Rambunctious German house DJ/producer San Proper is rocking Q nightclub's powerful system at Shelter, a weekly Wednesday-night event dedicated to bringing in world-class dance-music headliners to play deep cuts... to 29 people. It's one of the Seattle music scene's most epic fails in years.
But this disappointing turnout hasn't dimmed the enthusiasm of Shelter's promoter, Cody Morrison. He's continued to book major acts that most other promoters either don't know or refuse to hire because they're too risky. (Upcoming shows feature underground favorites Cio D'or and Gerd Janson and Kompakt Records icon Michael Mayer.)
However, Shelter is but one facet in Morrison's multipronged strategy to energize Seattle's electronic-music scene, already one of the country's strongest. Along with Jeremy Grant, he is co-owner of the High & Tight party-throwing team and the Nuearth Kitchen label, a rising force in left-field house music, featuring sterling, twisted releases by Jon McMillion, Madteo, and others. Most crucially, Morrison—a commercial real- estate broker by day—is sponsorship director for Decibel Festival.
Not bad for a former pro baseball pitcher who did stints with the Seattle Mariners' and Anaheim Angels' minor-league systems, as well as a brief spell with the latter's major-league team. (At a powerfully built six foot two, Morrison also physically stands out from nearly everyone in the city's electronic underground. You believe it when he says his fastball used to blaze at 90 miles per hour.)
A graduate of Kelso High School and University of Washington, Morrison grew up with hippie parents and was steeped in jam-band culture. He majored in French at UW because, he says, it came easy to him and allowed him to play ball and go to raves without too much stress. During one of those outdoor parties, Morrison had the sort of transcendental revelation that converts ravers into lifelong aficionados of electronic music. "You feel a connection to everybody in the room," he says in his huge Capitol Hill loft apartment, outfitted with an enviable DJ setup and sound system. "I got turned on by it and haven't been able to spit the hook yet."
Morrison's seven-year run in baseball ended in 2005. Fascinated by the inner workings of big dance events, he cold-called Decibel founder Sean Horton in 2008 and told him he could help Decibel. Horton tapped Morrison to head the sponsorship department. Since Morrison assumed that role, Decibel's been in the black.
"When Cody first came on board, we weren't in a good place financially," Horton says. "Cody has been instrumental in creating new opportunities for the festival, many of which have flourished beyond funding into creative partnerships. Some of the key partners Cody has quarterbacked for us over his tenure include Rane, EAW, Rdio, Ableton, Bookr, and the W Hotel." Horton cites Morrison as a stabilizing force among Decibel's sprawling staff.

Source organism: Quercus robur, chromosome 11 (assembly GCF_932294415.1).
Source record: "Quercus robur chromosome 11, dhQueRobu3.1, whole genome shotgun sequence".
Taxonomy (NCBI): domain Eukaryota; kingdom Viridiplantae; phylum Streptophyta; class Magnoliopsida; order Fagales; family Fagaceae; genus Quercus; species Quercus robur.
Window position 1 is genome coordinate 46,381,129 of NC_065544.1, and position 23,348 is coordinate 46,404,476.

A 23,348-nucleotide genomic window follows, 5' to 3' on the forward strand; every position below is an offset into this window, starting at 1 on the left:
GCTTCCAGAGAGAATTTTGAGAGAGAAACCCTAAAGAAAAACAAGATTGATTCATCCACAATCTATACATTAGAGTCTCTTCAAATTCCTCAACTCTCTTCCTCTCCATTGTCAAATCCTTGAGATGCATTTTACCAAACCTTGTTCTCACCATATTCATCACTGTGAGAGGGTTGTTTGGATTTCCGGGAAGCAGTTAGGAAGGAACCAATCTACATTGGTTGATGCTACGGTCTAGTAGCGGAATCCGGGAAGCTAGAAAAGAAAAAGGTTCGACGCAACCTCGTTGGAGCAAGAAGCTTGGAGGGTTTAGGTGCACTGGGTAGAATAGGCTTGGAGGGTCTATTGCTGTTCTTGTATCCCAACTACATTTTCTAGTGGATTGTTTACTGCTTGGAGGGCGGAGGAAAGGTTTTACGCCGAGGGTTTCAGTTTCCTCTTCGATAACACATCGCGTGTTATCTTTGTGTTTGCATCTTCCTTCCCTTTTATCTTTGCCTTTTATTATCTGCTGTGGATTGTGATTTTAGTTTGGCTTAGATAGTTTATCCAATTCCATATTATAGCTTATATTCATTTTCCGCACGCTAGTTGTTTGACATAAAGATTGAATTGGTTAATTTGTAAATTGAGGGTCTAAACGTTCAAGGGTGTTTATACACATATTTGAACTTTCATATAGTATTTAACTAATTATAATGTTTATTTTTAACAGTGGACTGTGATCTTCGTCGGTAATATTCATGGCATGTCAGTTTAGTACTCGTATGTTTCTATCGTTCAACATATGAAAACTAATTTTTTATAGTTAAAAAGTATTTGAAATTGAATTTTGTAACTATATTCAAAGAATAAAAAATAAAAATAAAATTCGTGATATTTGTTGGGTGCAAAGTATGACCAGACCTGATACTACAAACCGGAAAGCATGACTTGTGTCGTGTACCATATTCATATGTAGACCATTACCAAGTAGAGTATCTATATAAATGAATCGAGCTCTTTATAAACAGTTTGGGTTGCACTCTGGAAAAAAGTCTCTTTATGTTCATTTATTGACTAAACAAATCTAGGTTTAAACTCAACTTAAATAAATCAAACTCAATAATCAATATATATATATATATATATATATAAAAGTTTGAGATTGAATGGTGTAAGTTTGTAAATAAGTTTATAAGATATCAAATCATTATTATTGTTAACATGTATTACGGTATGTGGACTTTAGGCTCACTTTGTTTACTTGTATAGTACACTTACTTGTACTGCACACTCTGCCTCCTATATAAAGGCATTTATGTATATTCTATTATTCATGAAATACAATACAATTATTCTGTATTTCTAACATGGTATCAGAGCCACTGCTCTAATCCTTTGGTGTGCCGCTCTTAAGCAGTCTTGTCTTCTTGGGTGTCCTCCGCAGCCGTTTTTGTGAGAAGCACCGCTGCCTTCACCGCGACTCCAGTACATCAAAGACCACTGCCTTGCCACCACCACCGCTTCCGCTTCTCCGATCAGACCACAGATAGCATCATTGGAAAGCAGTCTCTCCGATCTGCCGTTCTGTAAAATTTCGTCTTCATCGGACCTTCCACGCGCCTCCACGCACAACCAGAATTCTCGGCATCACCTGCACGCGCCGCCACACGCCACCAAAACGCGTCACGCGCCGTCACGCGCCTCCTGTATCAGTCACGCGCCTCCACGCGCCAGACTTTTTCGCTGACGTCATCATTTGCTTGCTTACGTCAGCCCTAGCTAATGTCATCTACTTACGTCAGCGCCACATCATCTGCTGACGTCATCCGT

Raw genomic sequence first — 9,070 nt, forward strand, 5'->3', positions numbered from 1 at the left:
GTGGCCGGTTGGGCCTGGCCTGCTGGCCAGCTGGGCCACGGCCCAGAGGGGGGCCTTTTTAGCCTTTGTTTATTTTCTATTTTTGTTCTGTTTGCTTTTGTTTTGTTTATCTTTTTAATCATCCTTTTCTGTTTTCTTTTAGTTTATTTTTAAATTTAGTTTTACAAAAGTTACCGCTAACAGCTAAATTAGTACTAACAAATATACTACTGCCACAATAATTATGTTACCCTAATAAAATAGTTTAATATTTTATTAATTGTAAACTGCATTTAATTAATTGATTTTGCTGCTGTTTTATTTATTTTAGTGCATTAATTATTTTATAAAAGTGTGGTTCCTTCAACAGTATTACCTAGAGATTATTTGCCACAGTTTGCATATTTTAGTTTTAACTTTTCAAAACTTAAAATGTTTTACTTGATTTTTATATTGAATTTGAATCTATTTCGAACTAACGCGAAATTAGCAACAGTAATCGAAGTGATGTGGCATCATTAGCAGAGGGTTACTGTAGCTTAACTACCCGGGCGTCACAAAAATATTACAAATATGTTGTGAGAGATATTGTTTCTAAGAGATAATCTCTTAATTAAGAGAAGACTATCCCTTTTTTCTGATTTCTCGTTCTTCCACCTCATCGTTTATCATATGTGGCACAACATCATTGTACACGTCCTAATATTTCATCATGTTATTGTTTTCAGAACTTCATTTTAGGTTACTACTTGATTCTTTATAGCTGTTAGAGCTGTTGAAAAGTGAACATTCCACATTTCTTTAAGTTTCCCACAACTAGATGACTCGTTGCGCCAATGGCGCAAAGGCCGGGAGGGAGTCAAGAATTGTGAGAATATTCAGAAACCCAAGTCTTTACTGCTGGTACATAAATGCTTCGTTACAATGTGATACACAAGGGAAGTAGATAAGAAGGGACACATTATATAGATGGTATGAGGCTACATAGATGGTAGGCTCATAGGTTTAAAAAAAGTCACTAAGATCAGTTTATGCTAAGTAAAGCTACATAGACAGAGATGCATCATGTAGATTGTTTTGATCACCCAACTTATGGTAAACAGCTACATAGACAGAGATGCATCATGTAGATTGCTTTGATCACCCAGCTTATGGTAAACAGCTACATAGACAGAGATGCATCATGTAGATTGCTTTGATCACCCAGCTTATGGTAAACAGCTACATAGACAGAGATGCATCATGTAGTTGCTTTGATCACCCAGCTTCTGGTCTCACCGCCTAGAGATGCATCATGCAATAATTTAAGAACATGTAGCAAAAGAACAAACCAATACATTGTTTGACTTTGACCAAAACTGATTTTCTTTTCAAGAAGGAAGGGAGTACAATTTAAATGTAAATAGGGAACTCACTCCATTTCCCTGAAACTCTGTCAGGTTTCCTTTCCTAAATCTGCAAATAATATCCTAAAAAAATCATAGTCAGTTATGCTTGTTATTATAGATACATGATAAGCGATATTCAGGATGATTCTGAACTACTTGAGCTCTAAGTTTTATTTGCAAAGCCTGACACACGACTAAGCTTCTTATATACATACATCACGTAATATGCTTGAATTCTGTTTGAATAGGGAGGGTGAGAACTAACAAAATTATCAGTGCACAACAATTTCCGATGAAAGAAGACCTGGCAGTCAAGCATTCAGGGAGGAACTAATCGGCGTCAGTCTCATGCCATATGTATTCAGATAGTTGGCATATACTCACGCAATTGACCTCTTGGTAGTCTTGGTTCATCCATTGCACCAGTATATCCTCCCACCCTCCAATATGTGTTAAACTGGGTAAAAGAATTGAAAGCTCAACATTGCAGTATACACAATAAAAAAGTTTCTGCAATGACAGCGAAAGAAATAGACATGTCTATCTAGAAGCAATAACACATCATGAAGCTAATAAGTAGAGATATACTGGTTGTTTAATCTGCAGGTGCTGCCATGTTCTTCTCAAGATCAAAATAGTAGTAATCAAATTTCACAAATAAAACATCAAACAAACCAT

Keep in mind that this growth has happened during a recession. It's a testament to Morrison's persuasiveness and business savvy that Decibel has become both bigger and more ambitious when many companies have been tightening belts.
Ruminating on how to improve Decibel, he asks rhetorically, "How do you grow while still maintaining your principles, keeping the production bar and the user experience very high without sacrificing the reason you started it in the first place? It's not like a Coachella or even a Block Party, where there are outdoor stages and a lot of capacity. We're limited by the sizes of our venues. To continue to grow the festival in an urban environment with smaller capacities is really hard. That's why we took risks by bringing in Erykah Badu and Orbital last year. For the most part, that was a success. We wanted to grow the user base and turn more people on to the festival without sacrificing the type of artists who really get us excited."
With this year being Decibel's 10th anniversary (Sept 25–29), people are harboring high expectations. "I'd be dishonest if I said we still didn't have a ways to go to lock in some more acts. The popularity of EDM—and I hate that term—in North America has caused fees to rise so much, and there's more competition now. It's been tough to come to an agreement with some artists we thought would not be so difficult. The headliners we have in the works are in line with what you've seen in previous editions. There's gonna be an awesome Optical lineup this year. I was pretty excited with our sound last year, and you're going to see more of that, the EAW speakers at Neumos and some of those big, sexy rigs. It's going to be our biggest and best program yet."
Deeming himself "stubborn," and clearly still as competitive as he was in his pitching days, Morrison says, "I'm putting my ass on the line. I've lost money on several events, but I'm not doing this to make money. I want Seattle to be the kind of city where people want to come and play—a destination for really thoughtful, intelligent, passionate dance music, because there's not a ton of people who are doing this stuff. That's why the same circle of agents and artists are always hitting Sean and me up, trying to get on our radar. It'd be much easier if we wanted to program bullshit EDM like some of the other people in town, but I'd fucking kill myself if I did that."